In concert with Sprint’s new holiday promotion, the carrier is making strides towards revamping its network.
During a Bank of America investor conference Tuesday, Sprint CFO Joe Euteneuer gave a breakdown on the status of Sprint’s Network Vision initiative.
Sprint currently covers 260 million people with its 1900 MHz LTE, and 92 million on the company’s swath of 2.5 GHz spectrum. Euteneuer said that by year end, the carrier hopes to have fully 100 million people covered with its 800 MHz LTE deployment.
“I think from a network standpoint we have been waiting to get to this point of having a network that is substantially complete,” Euteneuer said, adding that he expects the number of people covered by the 1900 MHz deployment to continue to rise.
All the handsets Sprint sells are tri-band, and all but the iPhone 6 have Wi-Fi calling capabilities. Sprint expects the iPhone 6 will have an over-the-air update that will add Wi-Fi calling in the next 60 to 90 days.
Euteneuer acknowledged that Sprint’s network has been a weak spot for the carrier, saying that the company had been experiencing subscriber losses “associated with the network.” Service interruptions brought on by the rip-and-replace Network Vision initiative were compounded by the migration of customers from Sprint’s iDEN network. Sprint managed to convert 60 percent of iDEN subscribers, much better than the 30 percent the company had expected.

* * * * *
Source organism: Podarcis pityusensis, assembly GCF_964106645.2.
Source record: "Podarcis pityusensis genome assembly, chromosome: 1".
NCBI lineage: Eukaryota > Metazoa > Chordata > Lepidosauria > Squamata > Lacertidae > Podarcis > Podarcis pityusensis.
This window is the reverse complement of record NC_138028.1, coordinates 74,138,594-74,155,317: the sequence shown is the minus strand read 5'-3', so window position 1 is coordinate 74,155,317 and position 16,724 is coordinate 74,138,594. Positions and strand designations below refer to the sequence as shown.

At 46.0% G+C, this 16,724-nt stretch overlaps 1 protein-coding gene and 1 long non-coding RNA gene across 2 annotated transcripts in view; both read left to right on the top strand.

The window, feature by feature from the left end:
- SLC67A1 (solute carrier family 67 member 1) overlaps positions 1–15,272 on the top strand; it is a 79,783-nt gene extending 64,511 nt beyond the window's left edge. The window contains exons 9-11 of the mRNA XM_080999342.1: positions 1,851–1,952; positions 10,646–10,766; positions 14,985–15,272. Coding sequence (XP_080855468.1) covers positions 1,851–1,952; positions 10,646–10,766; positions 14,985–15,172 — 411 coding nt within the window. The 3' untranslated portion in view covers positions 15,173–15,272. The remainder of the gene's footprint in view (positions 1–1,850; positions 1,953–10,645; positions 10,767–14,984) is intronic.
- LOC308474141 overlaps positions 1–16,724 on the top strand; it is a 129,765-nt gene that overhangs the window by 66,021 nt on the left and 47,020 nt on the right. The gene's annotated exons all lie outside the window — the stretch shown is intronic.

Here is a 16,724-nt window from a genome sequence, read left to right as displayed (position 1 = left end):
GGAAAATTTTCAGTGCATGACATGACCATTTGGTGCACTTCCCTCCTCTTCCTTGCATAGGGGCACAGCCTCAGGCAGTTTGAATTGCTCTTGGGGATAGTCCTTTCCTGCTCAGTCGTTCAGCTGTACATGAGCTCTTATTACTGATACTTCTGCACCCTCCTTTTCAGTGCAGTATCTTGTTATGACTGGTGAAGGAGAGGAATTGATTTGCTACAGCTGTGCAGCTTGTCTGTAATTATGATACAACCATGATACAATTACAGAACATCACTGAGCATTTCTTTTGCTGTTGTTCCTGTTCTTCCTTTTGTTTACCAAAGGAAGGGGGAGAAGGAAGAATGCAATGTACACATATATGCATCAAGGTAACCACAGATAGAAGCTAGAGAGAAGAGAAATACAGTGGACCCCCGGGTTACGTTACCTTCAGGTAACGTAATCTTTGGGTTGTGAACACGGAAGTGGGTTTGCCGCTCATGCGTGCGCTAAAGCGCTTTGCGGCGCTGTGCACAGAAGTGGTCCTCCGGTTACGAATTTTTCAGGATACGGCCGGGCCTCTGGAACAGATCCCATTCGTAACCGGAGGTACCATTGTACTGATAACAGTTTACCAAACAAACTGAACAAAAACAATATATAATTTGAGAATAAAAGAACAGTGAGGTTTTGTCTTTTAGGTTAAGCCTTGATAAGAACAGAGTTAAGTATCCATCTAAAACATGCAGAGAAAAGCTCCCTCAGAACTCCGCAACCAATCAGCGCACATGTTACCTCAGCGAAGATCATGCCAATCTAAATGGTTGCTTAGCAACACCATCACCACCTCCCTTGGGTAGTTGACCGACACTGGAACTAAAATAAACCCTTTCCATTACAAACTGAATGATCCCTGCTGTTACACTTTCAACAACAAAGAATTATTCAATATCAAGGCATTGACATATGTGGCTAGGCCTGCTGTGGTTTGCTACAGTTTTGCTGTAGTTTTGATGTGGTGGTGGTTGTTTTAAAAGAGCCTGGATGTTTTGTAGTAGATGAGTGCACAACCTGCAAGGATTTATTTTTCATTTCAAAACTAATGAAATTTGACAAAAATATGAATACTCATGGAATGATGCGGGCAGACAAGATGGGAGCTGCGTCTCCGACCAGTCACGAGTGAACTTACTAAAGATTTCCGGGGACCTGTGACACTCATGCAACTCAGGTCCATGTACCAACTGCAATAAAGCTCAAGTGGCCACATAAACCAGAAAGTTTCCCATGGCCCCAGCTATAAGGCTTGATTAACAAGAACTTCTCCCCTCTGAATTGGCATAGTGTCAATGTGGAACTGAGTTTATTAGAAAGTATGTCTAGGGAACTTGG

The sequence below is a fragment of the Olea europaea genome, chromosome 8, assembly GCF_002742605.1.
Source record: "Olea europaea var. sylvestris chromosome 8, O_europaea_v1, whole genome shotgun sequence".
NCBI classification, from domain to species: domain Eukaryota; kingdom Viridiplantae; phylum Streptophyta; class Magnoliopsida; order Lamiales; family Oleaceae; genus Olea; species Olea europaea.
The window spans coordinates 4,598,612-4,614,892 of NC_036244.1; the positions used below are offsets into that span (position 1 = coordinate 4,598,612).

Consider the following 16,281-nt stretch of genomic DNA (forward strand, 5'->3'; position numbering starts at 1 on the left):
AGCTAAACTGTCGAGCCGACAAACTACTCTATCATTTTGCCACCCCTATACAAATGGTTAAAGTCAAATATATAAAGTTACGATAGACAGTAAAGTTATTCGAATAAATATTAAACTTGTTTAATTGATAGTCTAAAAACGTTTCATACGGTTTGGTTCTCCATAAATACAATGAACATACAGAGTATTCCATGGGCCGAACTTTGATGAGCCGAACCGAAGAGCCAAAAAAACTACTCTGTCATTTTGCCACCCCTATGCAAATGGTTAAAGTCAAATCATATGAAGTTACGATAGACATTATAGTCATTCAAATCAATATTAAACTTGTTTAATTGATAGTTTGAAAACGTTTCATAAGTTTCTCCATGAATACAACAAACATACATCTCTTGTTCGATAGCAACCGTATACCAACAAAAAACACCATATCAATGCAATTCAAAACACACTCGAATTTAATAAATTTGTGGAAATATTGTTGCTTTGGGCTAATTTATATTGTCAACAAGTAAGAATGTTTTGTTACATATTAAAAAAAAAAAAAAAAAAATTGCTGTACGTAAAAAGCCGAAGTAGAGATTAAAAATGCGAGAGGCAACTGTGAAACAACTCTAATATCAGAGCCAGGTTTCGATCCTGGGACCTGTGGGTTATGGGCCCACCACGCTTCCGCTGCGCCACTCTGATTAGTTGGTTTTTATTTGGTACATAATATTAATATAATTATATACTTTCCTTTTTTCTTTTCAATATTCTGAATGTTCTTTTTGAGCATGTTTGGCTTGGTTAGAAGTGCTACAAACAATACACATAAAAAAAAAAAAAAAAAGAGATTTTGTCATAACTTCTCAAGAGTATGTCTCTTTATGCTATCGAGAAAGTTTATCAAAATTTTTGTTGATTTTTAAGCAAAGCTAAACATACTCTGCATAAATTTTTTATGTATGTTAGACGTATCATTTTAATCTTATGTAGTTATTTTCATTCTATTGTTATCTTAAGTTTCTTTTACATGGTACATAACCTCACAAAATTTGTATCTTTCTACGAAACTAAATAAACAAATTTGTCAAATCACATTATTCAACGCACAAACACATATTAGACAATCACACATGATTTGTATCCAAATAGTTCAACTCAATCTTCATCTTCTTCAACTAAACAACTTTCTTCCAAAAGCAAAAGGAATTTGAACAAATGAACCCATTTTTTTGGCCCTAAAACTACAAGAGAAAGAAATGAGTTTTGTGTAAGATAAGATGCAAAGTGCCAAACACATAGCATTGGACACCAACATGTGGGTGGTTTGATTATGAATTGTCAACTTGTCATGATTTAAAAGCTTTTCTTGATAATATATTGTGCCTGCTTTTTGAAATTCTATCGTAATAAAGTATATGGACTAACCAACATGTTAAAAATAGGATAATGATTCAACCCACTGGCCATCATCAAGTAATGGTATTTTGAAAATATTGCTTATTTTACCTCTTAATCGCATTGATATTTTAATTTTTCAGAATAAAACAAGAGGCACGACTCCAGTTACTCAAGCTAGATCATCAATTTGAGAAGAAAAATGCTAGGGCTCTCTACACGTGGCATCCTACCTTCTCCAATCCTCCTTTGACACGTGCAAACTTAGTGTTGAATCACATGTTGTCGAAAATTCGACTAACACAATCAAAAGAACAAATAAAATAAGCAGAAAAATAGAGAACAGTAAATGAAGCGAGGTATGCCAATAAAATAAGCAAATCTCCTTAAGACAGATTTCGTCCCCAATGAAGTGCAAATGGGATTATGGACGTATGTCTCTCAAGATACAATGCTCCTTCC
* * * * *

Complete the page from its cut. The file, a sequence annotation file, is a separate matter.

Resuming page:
“All of that helped the top line but then as we exited 2013, you really saw the effects of the culmination of having the entire U.S. under construction, because we had touched so many towers,” he said.
But much of the pain associated with upgrading the network is behind Sprint, and Euteneuer was upbeat about where things are headed. He cited reducing expenses and churn as the key goals for Sprint going forward.
“If you can go from 750,000 a quarter loss to something close to zero in one quarter, that’s a miraculous recovery,” Euteneuer said, adding that “churn has got to come from both the benefit of involuntary churn reduction from now having more prime customers and to the voluntary churn associated with the much better network.”